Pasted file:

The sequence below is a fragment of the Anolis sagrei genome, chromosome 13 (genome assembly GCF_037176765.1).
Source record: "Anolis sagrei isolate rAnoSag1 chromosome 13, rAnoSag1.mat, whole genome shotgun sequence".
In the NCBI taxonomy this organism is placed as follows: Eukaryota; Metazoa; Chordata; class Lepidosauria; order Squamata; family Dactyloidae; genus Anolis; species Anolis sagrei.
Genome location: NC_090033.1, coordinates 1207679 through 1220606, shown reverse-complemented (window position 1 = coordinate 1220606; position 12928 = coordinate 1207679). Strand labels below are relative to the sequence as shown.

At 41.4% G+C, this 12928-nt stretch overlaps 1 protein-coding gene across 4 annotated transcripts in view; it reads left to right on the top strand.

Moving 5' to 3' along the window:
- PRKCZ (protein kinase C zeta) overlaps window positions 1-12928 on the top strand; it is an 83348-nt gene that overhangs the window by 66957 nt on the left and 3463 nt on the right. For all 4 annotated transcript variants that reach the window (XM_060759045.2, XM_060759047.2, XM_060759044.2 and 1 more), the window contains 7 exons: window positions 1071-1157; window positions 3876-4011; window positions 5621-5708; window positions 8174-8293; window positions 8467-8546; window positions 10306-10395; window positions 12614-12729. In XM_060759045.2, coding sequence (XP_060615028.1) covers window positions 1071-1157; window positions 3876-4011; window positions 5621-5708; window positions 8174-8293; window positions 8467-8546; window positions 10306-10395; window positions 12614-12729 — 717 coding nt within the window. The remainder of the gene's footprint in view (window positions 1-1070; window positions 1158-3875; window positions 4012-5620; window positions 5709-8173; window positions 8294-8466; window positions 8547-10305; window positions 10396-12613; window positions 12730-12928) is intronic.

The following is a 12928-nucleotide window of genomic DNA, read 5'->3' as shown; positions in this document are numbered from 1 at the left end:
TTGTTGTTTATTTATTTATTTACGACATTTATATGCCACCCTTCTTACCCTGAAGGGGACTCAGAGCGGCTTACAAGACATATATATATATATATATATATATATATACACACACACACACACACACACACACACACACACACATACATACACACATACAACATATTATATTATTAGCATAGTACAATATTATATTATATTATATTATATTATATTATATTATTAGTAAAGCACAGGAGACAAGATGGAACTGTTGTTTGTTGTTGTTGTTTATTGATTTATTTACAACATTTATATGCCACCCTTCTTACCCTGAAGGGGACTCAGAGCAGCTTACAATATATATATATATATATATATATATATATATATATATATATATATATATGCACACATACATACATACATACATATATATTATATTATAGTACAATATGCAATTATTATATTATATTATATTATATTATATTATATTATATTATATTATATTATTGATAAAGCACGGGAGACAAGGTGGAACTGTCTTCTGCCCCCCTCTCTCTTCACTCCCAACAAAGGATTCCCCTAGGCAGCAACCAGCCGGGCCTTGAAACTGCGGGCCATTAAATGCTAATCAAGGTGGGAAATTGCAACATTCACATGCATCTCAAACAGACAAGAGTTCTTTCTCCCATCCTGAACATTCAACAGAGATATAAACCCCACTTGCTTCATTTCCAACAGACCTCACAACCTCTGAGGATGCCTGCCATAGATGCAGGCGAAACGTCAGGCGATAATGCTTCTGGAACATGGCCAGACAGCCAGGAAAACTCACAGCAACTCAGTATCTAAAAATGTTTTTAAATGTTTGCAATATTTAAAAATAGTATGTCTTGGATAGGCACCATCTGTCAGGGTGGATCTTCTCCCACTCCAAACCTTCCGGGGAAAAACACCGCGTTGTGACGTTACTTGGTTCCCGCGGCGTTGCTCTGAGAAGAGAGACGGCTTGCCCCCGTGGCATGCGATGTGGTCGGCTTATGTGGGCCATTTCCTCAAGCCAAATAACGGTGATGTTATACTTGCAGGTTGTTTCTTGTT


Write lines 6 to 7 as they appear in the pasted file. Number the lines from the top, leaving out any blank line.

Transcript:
Moving 5' to 3' along the window:
- PRKCZ (protein kinase C zeta) overlaps window positions 1-12928 on the top strand; it is an 83348-nt gene that overhangs the window by 66957 nt on the left and 3463 nt on the right. For all 4 annotated transcript variants that reach the window (XM_060759045.2, XM_060759047.2, XM_060759044.2 and 1 more), the window contains 7 exons: window positions 1071-1157; window positions 3876-4011; window positions 5621-5708; window positions 8174-8293; window positions 8467-8546; window positions 10306-10395; window positions 12614-12729. In XM_060759045.2, coding sequence (XP_060615028.1) covers window positions 1071-1157; window positions 3876-4011; window positions 5621-5708; window positions 8174-8293; window positions 8467-8546; window positions 10306-10395; window positions 12614-12729 — 717 coding nt within the window. The remainder of the gene's footprint in view (window positions 1-1070; window positions 1158-3875; window positions 4012-5620; window positions 5709-8173; window positions 8294-8466; window positions 8547-10305; window positions 10396-12613; window positions 12730-12928) is intronic.